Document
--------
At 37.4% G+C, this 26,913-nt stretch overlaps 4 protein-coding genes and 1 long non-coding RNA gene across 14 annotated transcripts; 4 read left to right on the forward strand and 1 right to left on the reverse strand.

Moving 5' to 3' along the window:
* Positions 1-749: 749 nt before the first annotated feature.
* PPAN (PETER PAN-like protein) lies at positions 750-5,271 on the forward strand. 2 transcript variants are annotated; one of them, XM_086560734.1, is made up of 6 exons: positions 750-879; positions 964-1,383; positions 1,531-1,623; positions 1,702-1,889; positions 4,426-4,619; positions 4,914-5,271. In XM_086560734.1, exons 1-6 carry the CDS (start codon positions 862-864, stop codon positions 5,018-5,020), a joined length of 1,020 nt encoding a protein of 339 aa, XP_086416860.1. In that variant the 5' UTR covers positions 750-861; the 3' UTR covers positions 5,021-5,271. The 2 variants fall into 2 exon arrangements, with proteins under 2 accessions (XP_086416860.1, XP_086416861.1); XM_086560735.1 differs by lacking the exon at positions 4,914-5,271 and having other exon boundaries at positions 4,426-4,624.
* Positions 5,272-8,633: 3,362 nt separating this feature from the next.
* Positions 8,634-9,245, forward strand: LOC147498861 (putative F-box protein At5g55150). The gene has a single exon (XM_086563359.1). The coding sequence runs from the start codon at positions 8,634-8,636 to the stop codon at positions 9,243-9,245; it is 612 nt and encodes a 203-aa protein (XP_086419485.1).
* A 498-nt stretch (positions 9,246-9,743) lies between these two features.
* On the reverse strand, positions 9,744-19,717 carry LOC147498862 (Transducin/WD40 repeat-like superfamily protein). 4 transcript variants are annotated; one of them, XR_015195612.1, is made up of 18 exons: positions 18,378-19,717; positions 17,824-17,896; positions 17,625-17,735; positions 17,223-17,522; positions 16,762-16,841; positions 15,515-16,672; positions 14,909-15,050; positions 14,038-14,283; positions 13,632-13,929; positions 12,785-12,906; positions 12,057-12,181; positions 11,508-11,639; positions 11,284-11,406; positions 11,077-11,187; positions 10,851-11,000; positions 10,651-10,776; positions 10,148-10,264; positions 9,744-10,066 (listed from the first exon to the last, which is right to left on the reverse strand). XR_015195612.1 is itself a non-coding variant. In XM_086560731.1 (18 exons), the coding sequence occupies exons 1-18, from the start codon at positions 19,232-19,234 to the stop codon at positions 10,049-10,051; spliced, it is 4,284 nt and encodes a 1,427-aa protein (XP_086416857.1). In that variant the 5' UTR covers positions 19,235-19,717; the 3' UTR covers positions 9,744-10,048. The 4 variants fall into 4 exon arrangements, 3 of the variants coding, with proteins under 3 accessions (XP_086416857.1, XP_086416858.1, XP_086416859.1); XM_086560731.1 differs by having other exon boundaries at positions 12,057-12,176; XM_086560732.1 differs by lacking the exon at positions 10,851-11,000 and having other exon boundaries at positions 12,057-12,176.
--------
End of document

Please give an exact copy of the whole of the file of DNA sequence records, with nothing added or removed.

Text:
At 37.4% G+C, this 26,913-nt stretch overlaps 4 protein-coding genes and 1 long non-coding RNA gene across 14 annotated transcripts; 4 read left to right on the forward strand and 1 right to left on the reverse strand.

Moving 5' to 3' along the window:
* Positions 1-749: 749 nt before the first annotated feature.
* PPAN (PETER PAN-like protein) lies at positions 750-5,271 on the forward strand. 2 transcript variants are annotated; one of them, XM_086560734.1, is made up of 6 exons: positions 750-879; positions 964-1,383; positions 1,531-1,623; positions 1,702-1,889; positions 4,426-4,619; positions 4,914-5,271. In XM_086560734.1, exons 1-6 carry the CDS (start codon positions 862-864, stop codon positions 5,018-5,020), a joined length of 1,020 nt encoding a protein of 339 aa, XP_086416860.1. In that variant the 5' UTR covers positions 750-861; the 3' UTR covers positions 5,021-5,271. The 2 variants fall into 2 exon arrangements, with proteins under 2 accessions (XP_086416860.1, XP_086416861.1); XM_086560735.1 differs by lacking the exon at positions 4,914-5,271 and having other exon boundaries at positions 4,426-4,624.
* Positions 5,272-8,633: 3,362 nt separating this feature from the next.
* Positions 8,634-9,245, forward strand: LOC147498861 (putative F-box protein At5g55150). The gene has a single exon (XM_086563359.1). The coding sequence runs from the start codon at positions 8,634-8,636 to the stop codon at positions 9,243-9,245; it is 612 nt and encodes a 203-aa protein (XP_086419485.1).
* A 498-nt stretch (positions 9,246-9,743) lies between these two features.
* On the reverse strand, positions 9,744-19,717 carry LOC147498862 (Transducin/WD40 repeat-like superfamily protein). 4 transcript variants are annotated; one of them, XR_015195612.1, is made up of 18 exons: positions 18,378-19,717; positions 17,824-17,896; positions 17,625-17,735; positions 17,223-17,522; positions 16,762-16,841; positions 15,515-16,672; positions 14,909-15,050; positions 14,038-14,283; positions 13,632-13,929; positions 12,785-12,906; positions 12,057-12,181; positions 11,508-11,639; positions 11,284-11,406; positions 11,077-11,187; positions 10,851-11,000; positions 10,651-10,776; positions 10,148-10,264; positions 9,744-10,066 (listed from the first exon to the last, which is right to left on the reverse strand). XR_015195612.1 is itself a non-coding variant. In XM_086560731.1 (18 exons), the coding sequence occupies exons 1-18, from the start codon at positions 19,232-19,234 to the stop codon at positions 10,049-10,051; spliced, it is 4,284 nt and encodes a 1,427-aa protein (XP_086416857.1). In that variant the 5' UTR covers positions 19,235-19,717; the 3' UTR covers positions 9,744-10,048. The 4 variants fall into 4 exon arrangements, 3 of the variants coding, with proteins under 3 accessions (XP_086416857.1, XP_086416858.1, XP_086416859.1); XM_086560731.1 differs by having other exon boundaries at positions 12,057-12,176; XM_086560732.1 differs by lacking the exon at positions 10,851-11,000 and having other exon boundaries at positions 12,057-12,176.